The Ex­perts’ Guide to Down­siz­ing

Reader's Digest (Canada) - - Contents - VANESSA MILNE

IT’S EASY TO SEE the ap­peal of mov­ing from a big home into a com­pact space that re­quires less main­te­nance. But the process in­volves care­ful plan­ning. Here are seven tips to make sure you find the right fit.

BE RE­AL­IS­TIC ABOUT YOUR BUD­GET

“The big­gest mis­per­cep­tion is that peo­ple equate down­siz­ing with pay­ing less,” says Barb Sukkau, the pres­i­dent-elect of the Cana­dian Real Es­tate As­so­ci­a­tion and a re­al­tor in the Ni­a­gara re­gion. “But a lot of new bun­ga­lows and con­do­mini­ums are quite pricey.” If you need your house to pro­vide a nest egg, con­sider other ways you can make your bud­get work, such as look­ing for homes in a less ex­pen­sive lo­ca­tion.

DON’T GET CAUGHT BY UN­EX­PECTED COSTS

Even if you make money off the sale of your home, mov­ing will take a

bite out of your prof­its. Clos­ing costs—which in­clude things like a home in­spec­tor fee, bank ap­praisal fee and, in many prov­inces, land trans­fer tax—range from 1.5 to 4 per cent of the sell­ing price. If you’re buy­ing a condo, fac­tor in monthly main­te­nance fees and keep a small re­serve for un­fore­seen ex­penses.

BUY A PLACE YOUR FU­TURE SELF WILL THANK YOU FOR

Even if you’re pur­chas­ing at 60, think of what your body will be able to man­age at 80. That might mean search­ing for a res­i­dence that doesn’t have stairs or scop­ing out lo­ca­tions that have ameni­ties within walk­ing dis­tance. An­other op­tion is to con­sider a condo or a town­house, where monthly fees buy you snow re­moval, re­pairs and the main­te­nance of com­mon ar­eas.

START WITH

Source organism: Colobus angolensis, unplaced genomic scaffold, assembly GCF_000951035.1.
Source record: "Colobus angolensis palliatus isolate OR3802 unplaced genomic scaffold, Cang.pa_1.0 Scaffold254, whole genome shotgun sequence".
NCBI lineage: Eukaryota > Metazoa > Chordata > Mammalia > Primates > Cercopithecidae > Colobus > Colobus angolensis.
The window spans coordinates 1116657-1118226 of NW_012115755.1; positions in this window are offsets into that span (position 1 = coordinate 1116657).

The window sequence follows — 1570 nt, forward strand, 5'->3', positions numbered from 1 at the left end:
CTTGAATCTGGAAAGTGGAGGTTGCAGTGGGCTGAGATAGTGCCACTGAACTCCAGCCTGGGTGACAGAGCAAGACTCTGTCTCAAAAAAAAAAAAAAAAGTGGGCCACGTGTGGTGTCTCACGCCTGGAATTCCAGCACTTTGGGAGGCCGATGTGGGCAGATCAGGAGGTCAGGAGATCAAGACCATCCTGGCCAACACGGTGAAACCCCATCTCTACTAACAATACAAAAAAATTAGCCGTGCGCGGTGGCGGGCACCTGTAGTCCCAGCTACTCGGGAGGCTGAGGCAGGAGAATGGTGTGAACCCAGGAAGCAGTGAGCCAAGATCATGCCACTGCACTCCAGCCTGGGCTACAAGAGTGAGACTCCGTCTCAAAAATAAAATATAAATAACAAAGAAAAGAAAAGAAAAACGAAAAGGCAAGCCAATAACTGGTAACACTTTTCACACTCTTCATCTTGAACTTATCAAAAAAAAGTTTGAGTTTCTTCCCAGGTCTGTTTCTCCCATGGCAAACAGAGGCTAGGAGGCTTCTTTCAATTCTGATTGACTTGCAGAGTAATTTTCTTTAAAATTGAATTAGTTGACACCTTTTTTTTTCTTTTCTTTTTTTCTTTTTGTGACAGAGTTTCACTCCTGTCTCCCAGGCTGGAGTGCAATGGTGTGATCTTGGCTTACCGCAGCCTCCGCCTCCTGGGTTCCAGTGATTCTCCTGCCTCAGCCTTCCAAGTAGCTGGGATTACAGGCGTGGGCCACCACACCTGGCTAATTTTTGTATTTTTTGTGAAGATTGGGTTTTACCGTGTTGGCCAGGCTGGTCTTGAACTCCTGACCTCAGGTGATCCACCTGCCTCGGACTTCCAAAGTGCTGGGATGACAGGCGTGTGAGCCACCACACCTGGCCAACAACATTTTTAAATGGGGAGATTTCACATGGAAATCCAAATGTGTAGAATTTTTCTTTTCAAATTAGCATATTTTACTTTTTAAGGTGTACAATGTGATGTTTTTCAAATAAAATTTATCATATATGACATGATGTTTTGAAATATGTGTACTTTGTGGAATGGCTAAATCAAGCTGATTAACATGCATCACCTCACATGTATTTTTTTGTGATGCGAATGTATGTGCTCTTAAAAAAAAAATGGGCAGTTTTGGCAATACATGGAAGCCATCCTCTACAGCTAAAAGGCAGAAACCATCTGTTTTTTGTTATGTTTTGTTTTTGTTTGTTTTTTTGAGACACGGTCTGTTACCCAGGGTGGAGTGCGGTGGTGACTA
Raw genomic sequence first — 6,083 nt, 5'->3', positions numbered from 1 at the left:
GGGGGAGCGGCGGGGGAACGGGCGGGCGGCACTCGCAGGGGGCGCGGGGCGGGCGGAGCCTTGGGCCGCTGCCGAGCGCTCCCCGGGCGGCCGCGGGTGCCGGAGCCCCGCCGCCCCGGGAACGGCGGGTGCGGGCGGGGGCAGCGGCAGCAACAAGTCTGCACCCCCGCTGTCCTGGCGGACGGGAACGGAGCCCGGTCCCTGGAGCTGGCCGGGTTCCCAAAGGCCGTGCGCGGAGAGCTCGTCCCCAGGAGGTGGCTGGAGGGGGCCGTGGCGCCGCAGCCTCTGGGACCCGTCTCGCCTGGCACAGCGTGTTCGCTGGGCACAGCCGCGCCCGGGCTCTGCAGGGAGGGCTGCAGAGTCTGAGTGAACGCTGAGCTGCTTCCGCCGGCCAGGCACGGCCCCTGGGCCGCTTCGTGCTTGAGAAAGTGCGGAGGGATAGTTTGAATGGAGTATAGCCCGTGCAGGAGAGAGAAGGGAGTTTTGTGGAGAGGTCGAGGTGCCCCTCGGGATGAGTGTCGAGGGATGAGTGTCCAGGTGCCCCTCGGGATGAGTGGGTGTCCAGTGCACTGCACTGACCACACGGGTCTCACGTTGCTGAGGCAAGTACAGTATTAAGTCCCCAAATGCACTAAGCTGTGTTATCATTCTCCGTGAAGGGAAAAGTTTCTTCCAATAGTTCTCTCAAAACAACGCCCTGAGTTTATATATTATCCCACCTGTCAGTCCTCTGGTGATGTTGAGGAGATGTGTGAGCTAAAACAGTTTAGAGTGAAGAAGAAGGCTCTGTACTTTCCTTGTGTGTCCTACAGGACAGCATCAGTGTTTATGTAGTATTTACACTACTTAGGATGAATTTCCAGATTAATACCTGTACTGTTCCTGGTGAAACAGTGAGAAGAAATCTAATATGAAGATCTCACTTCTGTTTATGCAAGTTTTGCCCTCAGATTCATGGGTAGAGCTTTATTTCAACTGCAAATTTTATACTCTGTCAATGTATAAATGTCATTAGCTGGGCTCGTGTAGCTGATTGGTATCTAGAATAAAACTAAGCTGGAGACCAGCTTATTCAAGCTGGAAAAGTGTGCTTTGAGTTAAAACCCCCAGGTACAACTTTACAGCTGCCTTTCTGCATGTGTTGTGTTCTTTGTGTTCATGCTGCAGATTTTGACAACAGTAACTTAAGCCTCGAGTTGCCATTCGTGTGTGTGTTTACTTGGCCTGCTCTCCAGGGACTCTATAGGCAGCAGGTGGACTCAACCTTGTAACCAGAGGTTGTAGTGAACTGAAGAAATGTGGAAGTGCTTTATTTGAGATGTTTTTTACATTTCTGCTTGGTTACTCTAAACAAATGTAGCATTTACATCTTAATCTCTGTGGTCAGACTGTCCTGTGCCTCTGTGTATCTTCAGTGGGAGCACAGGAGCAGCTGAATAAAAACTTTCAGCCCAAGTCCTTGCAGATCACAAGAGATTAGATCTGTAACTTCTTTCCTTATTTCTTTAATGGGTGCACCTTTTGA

THE END IN MIND

Sukkau says a sur­pris­ing num­ber of peo­ple buy a place that fits their fur­ni­ture, rather than the other way around. “I’ll have cou­ples say, ‘Oh, this bed­room won’t fit my king-sized bed­room suite,’” ex­plains Sukkau. Buy the place that’s right for your life­style—even if it means sell­ing your stuff and pur­chas­ing condo-sized fur­ni­ture af­ter, or rent­ing a stor­age locker to house heir­looms.

SCHED­ULE A DE­CLUT­TER­ING DATE

Be­fore you move, you must sort through your stuff. Vic­to­ria, B.C.based Stephanie Deakin, pres­i­dent of Pro­fes­sional Or­ga­niz­ers in Canada, rec­om­mends tack­ling the project in two- to three-hour chunks. That’s enough to get one task done—like clean­ing out the kitchen cup­boards or your closet—but not so much that you’ll be over­whelmed. “Block that time out on your cal­en­dar and hon­our that ap­point­ment,” she says.

PRO­CRAS­TI­NATE A BIT

Not ev­ery de­ci­sion needs to be made im­me­di­ately. If you can’t choose be­tween two end ta­bles, pack them both or re­visit the de­ci­sion in a week, says Deakin. Some­times you won’t be 100 per cent sure about a choice you need to make; know­ing that there’s room to re­cal­i­brate af­ter­wards can al­low you to move for­ward.

GET EN­THU­SI­AS­TIC ABOUT WHAT’S AHEAD

There are a lot of feel­ings tied up in leav­ing a home—es­pe­cially one you’ve lived in for a long time. Still, think about how your new house will help you live the life­style you want “Ob­vi­ously [peo­ple are] mov­ing for a rea­son,” says Sukkau. “It is emo­tional, but it’s also ex­cit­ing. It’s a new ad­ven­ture.”

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